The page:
Well, I will agree "it's possible" but the expense to reconfigure the sidewalls, the sidewall outriggers and the wheelwells will make it so expensive that it's not practical for anyone except someone who has more money than sense.
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Old 01-14-2020, 01:03 PM   #75
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(snip)
Well, I will agree "it's possible" but the expense to reconfigure the sidewalls, the sidewall outriggers and the wheelwells will make it so expensive that it's not practical for anyone except someone who has more money than sense.
Are you saying that because, in part, the area to be covered is more than 8"wide? I was wondering about the cut-outs for the tires because I have the split double axles. I don't think I have outriggers (fender struts?) in the affected area.

I am looking at other sheeting materials other than HDPE to maybe retrofitting something like you did John (since you said HDPE is no longer available where you got it.)
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Old 01-14-2020, 01:36 PM   #76
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Are you saying that because, in part, the area to be covered is more than 8"wide? I was wondering about the cut-outs for the tires because I have the split double axles. I don't think I have outriggers (fender struts?) in the affected area.

I am looking at other sheeting materials other than HDPE to maybe retrofitting something like you did John (since you said HDPE is no longer available where you got it.)
My wheelwells are 11" wide on the "slide side" (roadside) and 13" wide on the curb side of my trailer. A 8" steel trailer fender, even if there were no outriggers, would leave nearly 40% uncovered in one wheelwell and 35% uncovered on the other.

I haven't seen any Keystone trailer that doesn't have outriggers in the wheelwell area. I think if you take a look (rubberneck between the tires) you'll find one right there and likely several more along the space.

As for HDPE availability, I'm sure it's still available from other sources, but where I bought mine (Menard's) it's no longer listed on their website. I can't imagine too many people buying 4x8 sheets, especially in the winter, so I'd guess that with the 25 or 30 sheets they had on hand when I bought mine, there's probably some Menard's locations that still have it in stock. Heck, Lowe's has 1/8" fiberglass panels in the bathroom remodeling department, so there's quite a few different materials available. I'd suspect it's easy to find, just not on the Menard's website.....
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Old 01-14-2020, 02:26 PM   #77
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(snip) Heck, Lowe's has 1/8" fiberglass panels in the bathroom remodeling department, so there's quite a few different materials available. I'd suspect it's easy to find, just not on the Menard's website.....
OK, so you would at least consider other materials. HDPE is tough stuff and chemically impervious. It is used for oil and gas piping. I am actually surprised that you can get sealant to stick.
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Old 01-14-2020, 02:46 PM   #78
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OK, so you would at least consider other materials. HDPE is tough stuff and chemically impervious. It is used for oil and gas piping. I am actually surprised that you can get sealant to stick.
I roughed the edges with sandpaper before I installed the panels. Even then, the DICOR sealant didn't adhere like it does on other materials. In my photos, you can see it "dripping" rather than "clumping" to the HDPE. But, if I had to do it again, I'd do it the same way.
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Old 01-14-2020, 05:24 PM   #79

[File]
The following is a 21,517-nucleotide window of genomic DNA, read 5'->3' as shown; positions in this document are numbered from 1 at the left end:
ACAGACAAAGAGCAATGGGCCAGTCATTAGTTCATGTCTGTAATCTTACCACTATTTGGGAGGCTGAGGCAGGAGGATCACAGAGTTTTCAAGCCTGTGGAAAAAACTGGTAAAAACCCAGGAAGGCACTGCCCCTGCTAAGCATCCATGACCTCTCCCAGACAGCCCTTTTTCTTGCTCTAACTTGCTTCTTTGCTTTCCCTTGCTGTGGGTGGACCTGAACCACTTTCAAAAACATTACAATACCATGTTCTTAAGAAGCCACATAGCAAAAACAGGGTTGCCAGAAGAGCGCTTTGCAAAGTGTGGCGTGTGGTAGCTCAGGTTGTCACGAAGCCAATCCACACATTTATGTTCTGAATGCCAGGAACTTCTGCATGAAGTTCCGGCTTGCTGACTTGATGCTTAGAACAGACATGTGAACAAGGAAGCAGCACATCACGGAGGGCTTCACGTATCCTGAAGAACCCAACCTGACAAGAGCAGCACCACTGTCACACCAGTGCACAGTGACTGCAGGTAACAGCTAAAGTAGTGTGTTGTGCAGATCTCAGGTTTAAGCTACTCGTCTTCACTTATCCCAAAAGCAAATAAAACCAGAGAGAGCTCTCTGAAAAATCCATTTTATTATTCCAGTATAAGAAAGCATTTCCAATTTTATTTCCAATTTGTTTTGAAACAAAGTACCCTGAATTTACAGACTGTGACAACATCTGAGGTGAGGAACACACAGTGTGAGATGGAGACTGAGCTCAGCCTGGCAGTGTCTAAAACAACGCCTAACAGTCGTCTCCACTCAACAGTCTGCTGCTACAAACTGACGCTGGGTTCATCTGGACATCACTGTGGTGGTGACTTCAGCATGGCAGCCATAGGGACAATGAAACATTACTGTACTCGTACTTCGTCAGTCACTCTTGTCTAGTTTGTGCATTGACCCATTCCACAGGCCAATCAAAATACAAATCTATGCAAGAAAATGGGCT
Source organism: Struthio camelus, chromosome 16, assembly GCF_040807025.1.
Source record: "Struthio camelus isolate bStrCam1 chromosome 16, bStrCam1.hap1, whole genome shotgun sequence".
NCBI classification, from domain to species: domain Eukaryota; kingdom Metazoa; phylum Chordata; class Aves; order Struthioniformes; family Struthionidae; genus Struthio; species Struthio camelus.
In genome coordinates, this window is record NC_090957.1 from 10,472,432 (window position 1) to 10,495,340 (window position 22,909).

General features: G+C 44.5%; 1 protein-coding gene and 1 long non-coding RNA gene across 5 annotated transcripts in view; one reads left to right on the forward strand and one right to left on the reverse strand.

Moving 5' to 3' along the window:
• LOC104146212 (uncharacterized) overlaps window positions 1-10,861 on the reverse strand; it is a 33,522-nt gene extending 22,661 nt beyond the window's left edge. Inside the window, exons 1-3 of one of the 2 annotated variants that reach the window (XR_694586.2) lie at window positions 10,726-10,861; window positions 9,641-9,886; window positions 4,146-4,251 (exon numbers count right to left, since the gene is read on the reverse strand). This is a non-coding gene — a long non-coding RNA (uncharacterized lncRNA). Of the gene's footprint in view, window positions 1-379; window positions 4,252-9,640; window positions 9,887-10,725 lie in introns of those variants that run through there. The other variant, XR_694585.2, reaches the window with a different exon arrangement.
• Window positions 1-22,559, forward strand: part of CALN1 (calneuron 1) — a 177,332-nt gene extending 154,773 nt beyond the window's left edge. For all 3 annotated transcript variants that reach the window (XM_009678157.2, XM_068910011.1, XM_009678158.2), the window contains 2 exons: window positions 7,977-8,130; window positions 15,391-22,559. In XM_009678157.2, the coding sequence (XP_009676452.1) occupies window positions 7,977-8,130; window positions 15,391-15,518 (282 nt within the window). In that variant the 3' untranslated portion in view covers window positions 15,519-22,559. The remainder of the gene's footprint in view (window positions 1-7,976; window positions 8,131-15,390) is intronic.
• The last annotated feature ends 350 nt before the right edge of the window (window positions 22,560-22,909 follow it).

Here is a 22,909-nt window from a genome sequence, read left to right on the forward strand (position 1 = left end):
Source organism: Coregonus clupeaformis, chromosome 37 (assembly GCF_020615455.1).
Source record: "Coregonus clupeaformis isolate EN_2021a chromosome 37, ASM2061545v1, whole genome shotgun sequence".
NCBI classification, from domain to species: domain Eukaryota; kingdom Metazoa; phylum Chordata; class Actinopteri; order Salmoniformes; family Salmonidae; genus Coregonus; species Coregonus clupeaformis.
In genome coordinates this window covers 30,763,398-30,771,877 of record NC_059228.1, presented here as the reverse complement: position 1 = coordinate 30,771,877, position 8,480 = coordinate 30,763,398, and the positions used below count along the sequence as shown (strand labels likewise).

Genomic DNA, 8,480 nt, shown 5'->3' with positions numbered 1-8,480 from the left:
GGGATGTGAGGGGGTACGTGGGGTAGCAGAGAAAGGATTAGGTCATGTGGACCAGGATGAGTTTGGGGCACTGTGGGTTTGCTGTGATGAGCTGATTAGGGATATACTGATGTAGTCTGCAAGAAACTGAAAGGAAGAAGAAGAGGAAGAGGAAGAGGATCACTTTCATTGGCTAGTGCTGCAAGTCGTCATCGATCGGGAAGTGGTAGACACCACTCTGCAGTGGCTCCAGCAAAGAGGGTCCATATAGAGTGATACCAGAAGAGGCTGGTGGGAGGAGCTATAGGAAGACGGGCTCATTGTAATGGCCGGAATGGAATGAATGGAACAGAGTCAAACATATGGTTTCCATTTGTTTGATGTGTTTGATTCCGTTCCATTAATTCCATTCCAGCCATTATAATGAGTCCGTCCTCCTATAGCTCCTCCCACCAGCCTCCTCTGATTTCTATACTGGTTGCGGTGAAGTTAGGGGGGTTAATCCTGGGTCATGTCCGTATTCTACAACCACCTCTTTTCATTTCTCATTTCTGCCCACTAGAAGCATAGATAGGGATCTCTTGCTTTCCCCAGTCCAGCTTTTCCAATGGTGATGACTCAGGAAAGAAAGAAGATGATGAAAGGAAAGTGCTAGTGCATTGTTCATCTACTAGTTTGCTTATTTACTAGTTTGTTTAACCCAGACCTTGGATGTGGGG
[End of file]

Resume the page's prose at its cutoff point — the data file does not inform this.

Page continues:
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I am going to look around for something to do mine with soon, but I wouldn't use fiberglass; that stuff is way to fragile to handle flying rocks without getting its own puncture holes. I will also probably use a tougher sealant than Dicor; probably a *gasp* silicone product. I don't ever want to take off what I put down there, and if I am in a situation where I HAVE to take the HDPE, plastic, etc. off, well I got a LOT more problems than the silicone sealant. It is just a lot tougher than Dicor. I will let everyone know what I find.

BTW: What length screws did you use John? I want to get adequate gripping length but not too long so as to cause problems above.
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Old 01-14-2020, 05:39 PM   #80
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You might consider "reinforcing" the wheel well liners by some means. The tires sling pebbles into the air, often poking holes in the DACOR liner. Once that happens, every time you tow in rain or on wet roads/through puddles, you force water under the DACOR and onto the "cheap luan surface" of the wheelwell structure.

I bought a 4'x8' sheet of 1/4" HDPE at Menards for $60 and cut it to fit my wheelwells. I just checked the Menards website and it appears their manufacturer is not producing that product and it's no longer available. Possibly other sources are available. Here's the link to what I bought: https://www.menards.com/main/buildin...4424094192.htm

Previous posts in this thread provide how I installed the HDPE and sealed the edges. Is "my mod" the only means to protect the wheelwells? Certainly not, I'm sure there are many other solutions, this one is just the way I accomplished it.

If you decide to modify your underbelly area, take photos, post your work and any issues you encountered. Other members will gain experience from your work and we all learn from each other.

Good Luck

ADDED: I don't know which keys my fingers were pressing before my first cup of coffee (above) but there's no DACOR underbelly. It's DARCO... Sorry about that if it caused any confusion.....

You can still get HDPE sheets at Menards. Just search hdpe. Comes right up for me. Different manufacture.

https://www.menards.com/main/buildin...89-c-14048.htm

I would also use Vulkem for the sealant. Itís pliable, water resistant, designed to adhere to a wide variety of materials and does not crack.